Posted in Uncategorized on November 15, 2019
As a resident of California, you are no stranger to wildfires. Every year, several major wildfires make headlines for the immense destruction they leave in their wake. From January 1st, 2019 to November 10th, 2019, the California Department of Forestry & Fire Protection reported 5,366 fires across 128,299 acres of land in the state. Even if your area is not experiencing a wildfire directly, a conflagration elsewhere in the state could affect the air quality where you live. Take steps to protect yourself and your family from wildfire smoke.
Wildfire smoke can contain thousands of chemicals from the materials the fire broke down. Fire can release these chemicals into the air, along with a complex mixture of dangerous gases. Inhaling wildfire smoke could lead to a range of health problems, including lung diseases. If you are in a wildfire zone, pay close attention to wildfire reports and warnings. If you get an alert warning you of fires in your area or poor air quality, take steps to protect yourself from breathing in wildfire smoke.
Dust masks do not block out wildfire smoke. Do not rely on them for protection. Paper dust masks found at hardware stores cannot trap small smoke particles or prevent them from entering your lungs. If you have one available, use a respirator while you evacuate to protect your lung health during a wildfire. N95 and P100 respirators can protect the lungs from wildfire smoke and ash.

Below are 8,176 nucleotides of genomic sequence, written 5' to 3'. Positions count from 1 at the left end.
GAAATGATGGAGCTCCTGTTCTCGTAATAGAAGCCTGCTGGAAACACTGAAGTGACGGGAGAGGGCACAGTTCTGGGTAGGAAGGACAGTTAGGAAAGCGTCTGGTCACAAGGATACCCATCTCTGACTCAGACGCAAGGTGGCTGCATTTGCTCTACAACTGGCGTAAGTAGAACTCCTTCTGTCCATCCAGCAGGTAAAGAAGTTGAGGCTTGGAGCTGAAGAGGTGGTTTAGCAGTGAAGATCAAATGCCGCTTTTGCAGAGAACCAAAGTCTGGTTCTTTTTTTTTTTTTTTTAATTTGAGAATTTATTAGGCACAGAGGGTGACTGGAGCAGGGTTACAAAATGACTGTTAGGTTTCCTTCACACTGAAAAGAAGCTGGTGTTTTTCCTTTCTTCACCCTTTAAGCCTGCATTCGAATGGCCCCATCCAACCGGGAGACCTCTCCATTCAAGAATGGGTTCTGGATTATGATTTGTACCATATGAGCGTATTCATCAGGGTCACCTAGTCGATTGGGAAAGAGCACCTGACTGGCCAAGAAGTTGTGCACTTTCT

Although anyone could suffer irreparable lung damage and other health complications from breathing in wildfire smoke, some populations are more vulnerable to smoke-related dangers than others. Sensitive groups could be more prone to respiratory problems due to smoke in the air or overall lower outdoor air quality. These groups include children, elderly adults, and people with a history of heart or lung diseases. Sensitive groups could be at a higher risk of suffering serious health issues because of wildfire smoke. If you are one of them, invest in a respirator and track air reports to know when to leave.
You might not always be able to tell on your own whether the air quality is safe for breathing during or after a wildfire. You also do not want to find out by breathing in harmful particles. The best way to protect yourself and your family from smoke-related illnesses and diseases is to keep up with air quality reports in your region.
Listen to and watch the local news for warnings about wildfires, smoke or air quality. You can also check in with a national reporting service such as AirNow.gov for real-time updates. Take all public health messages seriously. Evacuate your area if the air quality is low enough to pose a threat to you or your family. Breathing in wildfire smoke could cause permanent damage.